Among the studies that examined the role of HAT, there were conflicting results. Marik et al., in a retrospective study evaluating the role of HAT in patients with sepsis, reported that the hospital mortality rate was significantly reduced in the treatment group (8.5%) compared to the control group (40.4%). Chang et al. compared HAT with normal saline administration in patients with septic shock and found that although there was an improvement in SOFA score at 72 h, there was no difference in 28 days mortality. They did not report on ICU mortality. Fujii et al. compared HAT with hydrocortisone alone in a similar group of patients and found that the administration of HAT did not lead to either earlier resolution of septic shock or improve the duration of time alive or in vasopressor free days. However, Iglesias et al. reported that the time to shock reversal was significantly reduced with HAT. However, there was no difference in ICU or hospital mortality, ICU and hospital length of stay, and ventilator-free days. Hwang et al. compared the combination of AA and thiamine with normal saline and found no significant change in SOFA scores or mortality, although there was an improvement in thiamine and AA serum levels. Half of the patients in each group received hydrocortisone. Contradictory findings of these studies had been blamed on erroneous study design, particularly the uncontrolled use of hydrocortisone, whose beneficial effect had already been established, and it would amount to unethical behavior to withhold it from the control group patients. All patients in control or study groups received hydrocortisone as advised by Sepsis 3 guidelines for septic shock. Hence, the confounding effect of hydrocortisone was removed.
We need to appreciate that metabolic resuscitation with thiamine or Vitamin C or a combination of the two may buy time to control sepsis (source control of infection, broad-spectrum antibiotics, etc.). Without adequate measures to control sepsis, metabolic resuscitation by any agent is unlikely to alter mortality in septic shock patients.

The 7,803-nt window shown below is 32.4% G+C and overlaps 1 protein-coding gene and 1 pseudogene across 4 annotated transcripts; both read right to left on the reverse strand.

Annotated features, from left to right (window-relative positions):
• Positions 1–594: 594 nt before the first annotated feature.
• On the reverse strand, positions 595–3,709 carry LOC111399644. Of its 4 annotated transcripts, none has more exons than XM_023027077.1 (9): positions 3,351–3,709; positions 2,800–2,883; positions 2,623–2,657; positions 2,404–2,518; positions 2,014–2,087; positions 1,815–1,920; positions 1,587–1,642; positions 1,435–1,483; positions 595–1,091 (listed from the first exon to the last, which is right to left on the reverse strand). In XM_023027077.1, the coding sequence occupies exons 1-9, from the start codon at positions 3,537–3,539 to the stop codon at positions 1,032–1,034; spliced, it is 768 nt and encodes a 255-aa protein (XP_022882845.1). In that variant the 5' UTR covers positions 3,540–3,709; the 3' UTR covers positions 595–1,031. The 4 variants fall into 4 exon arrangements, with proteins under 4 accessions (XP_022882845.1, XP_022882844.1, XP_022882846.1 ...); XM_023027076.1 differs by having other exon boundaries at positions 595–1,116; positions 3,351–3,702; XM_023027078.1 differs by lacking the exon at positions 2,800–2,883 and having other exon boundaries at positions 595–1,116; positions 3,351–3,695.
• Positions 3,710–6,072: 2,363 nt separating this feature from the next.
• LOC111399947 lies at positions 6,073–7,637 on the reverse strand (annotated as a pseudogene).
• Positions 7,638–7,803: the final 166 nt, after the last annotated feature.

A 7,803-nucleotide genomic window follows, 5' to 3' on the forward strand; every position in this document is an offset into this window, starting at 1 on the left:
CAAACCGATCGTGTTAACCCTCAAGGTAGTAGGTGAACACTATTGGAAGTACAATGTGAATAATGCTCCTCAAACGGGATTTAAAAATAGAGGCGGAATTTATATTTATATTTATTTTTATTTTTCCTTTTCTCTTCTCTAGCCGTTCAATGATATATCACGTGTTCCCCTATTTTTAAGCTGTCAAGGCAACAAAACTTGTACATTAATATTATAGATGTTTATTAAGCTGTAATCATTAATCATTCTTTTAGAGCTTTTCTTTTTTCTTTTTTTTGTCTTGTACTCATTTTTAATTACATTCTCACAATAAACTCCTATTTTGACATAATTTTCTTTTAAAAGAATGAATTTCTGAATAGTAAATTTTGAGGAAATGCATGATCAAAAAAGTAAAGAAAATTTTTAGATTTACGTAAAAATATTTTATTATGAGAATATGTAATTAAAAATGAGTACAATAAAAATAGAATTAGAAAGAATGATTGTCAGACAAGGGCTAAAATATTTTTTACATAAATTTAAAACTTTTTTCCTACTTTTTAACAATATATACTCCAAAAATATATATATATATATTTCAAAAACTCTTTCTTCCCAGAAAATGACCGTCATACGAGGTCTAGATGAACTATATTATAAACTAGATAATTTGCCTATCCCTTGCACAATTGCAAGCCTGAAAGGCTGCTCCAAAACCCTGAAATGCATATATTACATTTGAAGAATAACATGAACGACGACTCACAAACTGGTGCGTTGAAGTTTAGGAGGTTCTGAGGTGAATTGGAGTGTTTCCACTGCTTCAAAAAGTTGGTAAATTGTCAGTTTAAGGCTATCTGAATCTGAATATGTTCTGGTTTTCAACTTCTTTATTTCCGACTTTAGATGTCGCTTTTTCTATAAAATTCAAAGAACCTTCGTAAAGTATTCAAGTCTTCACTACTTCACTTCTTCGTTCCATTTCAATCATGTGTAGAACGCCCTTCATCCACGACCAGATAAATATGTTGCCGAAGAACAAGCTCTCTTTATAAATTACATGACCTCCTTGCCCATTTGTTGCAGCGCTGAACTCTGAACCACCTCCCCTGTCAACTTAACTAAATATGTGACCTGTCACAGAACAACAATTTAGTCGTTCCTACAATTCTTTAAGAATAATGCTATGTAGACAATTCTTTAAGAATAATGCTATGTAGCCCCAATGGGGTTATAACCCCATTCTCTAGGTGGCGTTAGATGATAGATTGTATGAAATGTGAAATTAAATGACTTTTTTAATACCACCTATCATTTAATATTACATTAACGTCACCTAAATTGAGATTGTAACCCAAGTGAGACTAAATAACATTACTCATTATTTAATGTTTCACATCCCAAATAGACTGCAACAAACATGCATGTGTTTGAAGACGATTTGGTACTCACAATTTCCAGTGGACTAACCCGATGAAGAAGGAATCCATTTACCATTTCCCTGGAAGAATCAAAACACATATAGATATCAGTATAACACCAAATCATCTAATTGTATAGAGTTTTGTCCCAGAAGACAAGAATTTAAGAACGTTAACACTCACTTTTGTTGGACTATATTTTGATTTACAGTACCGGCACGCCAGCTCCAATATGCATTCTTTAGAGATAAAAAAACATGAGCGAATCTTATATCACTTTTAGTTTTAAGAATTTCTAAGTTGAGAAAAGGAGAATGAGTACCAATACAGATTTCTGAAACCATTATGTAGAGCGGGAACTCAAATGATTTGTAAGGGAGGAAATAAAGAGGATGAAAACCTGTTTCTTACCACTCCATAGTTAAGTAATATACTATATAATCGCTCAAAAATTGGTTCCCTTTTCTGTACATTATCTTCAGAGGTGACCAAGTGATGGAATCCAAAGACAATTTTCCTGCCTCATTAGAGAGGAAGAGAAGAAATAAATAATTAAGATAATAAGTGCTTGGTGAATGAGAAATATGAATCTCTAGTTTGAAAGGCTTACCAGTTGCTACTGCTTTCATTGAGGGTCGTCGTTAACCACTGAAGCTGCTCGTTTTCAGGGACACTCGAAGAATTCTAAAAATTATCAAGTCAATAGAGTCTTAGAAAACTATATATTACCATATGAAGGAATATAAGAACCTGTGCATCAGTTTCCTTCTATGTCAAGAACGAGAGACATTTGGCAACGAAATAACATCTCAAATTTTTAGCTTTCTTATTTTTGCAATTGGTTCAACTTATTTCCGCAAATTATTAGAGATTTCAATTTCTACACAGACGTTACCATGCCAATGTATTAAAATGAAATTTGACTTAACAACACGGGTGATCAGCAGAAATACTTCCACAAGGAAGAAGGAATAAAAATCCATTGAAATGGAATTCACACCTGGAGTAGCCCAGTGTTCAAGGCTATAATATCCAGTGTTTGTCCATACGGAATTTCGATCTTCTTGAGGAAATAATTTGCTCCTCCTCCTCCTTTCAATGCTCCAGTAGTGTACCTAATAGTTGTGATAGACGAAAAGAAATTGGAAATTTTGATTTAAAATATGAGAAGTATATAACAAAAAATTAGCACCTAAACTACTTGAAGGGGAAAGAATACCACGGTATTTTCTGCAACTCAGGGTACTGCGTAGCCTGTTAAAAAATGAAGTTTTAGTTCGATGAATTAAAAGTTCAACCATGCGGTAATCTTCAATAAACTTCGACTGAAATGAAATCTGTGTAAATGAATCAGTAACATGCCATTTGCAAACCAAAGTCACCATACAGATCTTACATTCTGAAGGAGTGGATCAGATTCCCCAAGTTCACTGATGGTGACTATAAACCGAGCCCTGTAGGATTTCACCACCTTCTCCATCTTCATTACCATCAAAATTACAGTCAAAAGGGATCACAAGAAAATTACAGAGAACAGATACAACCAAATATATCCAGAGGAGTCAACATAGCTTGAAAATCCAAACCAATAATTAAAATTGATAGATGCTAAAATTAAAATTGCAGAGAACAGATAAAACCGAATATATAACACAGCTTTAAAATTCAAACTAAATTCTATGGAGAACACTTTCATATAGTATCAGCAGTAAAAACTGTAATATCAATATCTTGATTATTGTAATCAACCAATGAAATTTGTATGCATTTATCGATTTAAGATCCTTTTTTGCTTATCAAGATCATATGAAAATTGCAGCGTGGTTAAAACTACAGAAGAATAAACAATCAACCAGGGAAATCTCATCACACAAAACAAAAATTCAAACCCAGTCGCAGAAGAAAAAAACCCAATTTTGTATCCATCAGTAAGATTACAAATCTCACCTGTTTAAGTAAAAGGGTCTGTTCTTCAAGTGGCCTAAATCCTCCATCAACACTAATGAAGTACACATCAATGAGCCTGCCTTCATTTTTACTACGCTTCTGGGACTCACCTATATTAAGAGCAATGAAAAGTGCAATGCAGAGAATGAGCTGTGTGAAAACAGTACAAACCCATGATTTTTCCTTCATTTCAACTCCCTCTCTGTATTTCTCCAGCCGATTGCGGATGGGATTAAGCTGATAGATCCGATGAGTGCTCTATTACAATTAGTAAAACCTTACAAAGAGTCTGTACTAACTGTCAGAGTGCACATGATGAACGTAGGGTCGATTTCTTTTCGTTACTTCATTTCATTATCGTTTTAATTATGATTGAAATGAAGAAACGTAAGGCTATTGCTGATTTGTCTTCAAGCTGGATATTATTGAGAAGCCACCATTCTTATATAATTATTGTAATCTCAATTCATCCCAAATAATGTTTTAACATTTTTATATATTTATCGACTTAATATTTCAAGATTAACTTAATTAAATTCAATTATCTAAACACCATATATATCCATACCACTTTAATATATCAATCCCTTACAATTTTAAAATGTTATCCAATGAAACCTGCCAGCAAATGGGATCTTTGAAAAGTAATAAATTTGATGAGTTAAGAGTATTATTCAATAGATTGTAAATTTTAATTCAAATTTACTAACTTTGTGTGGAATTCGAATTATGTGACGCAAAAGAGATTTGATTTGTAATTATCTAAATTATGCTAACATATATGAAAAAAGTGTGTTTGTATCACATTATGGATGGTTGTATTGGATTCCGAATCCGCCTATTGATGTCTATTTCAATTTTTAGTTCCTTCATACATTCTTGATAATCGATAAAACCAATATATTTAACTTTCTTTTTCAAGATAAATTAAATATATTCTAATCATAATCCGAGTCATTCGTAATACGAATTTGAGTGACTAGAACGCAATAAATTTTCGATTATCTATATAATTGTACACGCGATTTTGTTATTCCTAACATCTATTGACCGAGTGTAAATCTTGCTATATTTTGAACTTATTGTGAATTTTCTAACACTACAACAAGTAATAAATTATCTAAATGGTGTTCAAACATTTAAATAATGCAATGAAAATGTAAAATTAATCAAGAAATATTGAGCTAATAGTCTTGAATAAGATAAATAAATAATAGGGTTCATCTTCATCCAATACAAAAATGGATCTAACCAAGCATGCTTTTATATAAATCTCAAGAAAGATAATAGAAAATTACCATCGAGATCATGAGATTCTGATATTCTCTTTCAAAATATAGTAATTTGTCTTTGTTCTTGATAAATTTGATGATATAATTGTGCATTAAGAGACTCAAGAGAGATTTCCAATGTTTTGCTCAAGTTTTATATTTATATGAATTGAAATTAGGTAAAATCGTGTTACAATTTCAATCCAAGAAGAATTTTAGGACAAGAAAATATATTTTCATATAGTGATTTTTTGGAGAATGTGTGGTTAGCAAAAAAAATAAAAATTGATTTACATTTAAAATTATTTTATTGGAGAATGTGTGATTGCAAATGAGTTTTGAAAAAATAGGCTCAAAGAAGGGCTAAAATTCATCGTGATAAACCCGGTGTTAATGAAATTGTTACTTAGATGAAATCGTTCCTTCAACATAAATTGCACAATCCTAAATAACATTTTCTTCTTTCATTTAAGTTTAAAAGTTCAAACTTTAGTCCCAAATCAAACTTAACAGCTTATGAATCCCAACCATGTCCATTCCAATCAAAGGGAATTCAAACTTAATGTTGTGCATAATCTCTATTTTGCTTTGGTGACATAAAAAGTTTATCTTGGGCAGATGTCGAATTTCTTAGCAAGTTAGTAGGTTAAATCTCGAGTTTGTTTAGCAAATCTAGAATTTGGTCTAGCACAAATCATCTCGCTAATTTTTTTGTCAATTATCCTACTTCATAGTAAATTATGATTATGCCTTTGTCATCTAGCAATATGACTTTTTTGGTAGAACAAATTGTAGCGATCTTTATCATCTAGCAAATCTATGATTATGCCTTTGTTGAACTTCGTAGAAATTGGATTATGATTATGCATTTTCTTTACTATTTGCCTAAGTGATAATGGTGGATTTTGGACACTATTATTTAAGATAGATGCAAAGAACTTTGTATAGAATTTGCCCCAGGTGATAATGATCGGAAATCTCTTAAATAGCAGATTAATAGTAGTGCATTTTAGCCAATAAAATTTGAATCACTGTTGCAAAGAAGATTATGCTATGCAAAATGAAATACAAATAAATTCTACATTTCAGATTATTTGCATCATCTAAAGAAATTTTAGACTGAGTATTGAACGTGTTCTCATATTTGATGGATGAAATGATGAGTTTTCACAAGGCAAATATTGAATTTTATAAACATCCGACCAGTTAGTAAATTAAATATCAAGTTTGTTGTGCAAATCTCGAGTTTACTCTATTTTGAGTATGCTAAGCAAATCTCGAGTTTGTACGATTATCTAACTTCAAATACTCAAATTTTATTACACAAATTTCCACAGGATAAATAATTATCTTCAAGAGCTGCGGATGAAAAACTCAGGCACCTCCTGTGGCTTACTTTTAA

We understand that our study suffers from several limitations like small sample size, single centered study design, and limited study duration (72 h). Moreover, we did not measure baseline serum thiamine and AA levels and their correlation with the quantum of benefit by their supplementation.
| Conclusion|| |
From the findings of our study and the results of published literature, it may be safely concluded that thiamine supplementation, along with hydrocortisone, could result in earlier correction of organ dysfunction, reduce the need for RRT, mortality benefit in patients with septic shock and its usage may be advocated given the high incidence of its deficiency in septic shock. On the other hand, AA did not demonstrate any beneficial role and given its possible serious adverse effects may be withheld pending further large trials.
Research quality and ethics
This study was approved by the Institutional Review Board/Ethics Committee at Dr. Ram Manohar Lohia Institute of Medical Sciences, Lucknow, India, (Approval No. 57/18; Approval date April 09, 2019). The authors followed the applicable EQUATOR Network (http://www.equator-network.org/) guidelines, specifically the CONSORT 2010 statement, during the conduct of this research project. The trial was prospectively registered at Clinical Trial Registry-India (CTRI/2021/02/031043).
We gratefully acknowledge the help of Mr. Manoj Mishra in curating literature and Mr. Santosh for help with the statistical analysis of data.
Financial support and sponsorship
Conflicts of interest
There are no conflicts of interest.
| References|| |
Bauer M, Gerlach H, Vogelmann T, Preissing F, Stiefel J, Adam D. Mortality in sepsis and septic shock in Europe, north America and Australia between 2009 and 2019- results from a systematic review and meta-analysis. Crit Care 2020;24:239.
Imaeda T, Nakada TA, Takahashi N, Yamao Y, Nakagawa S, Ogura H, et al
. Trends in the incidence and outcome of sepsis using data from a Japanese nationwide medical claims database-the Japan Sepsis Alliance (JaSA) study group. Crit Care 2021;25:338.
Dupuis C, Bouadma L, Ruckly S, Perozziello A, Van-Gysel D, Mageau A, et al.
Sepsis and septic shock in France: Incidences, outcomes and costs of care. Ann Intensive Care 2020;10:145.
Rudd KE, Johnson SC, Agesa KM, Shackelford KA, Tsoi D, Kievlan DR, et al.
Global, regional, and national sepsis incidence and mortality, 1990-2017: Analysis for the global burden of disease study. Lancet 2020;395:200-11.
Singer M, Deutschman CS, Seymour CW, Shankar-Hari M, Annane D, Bauer M, et al.
The third international consensus definitions for sepsis and septic shock (Sepsis-3). JAMA 2016;315:801-10.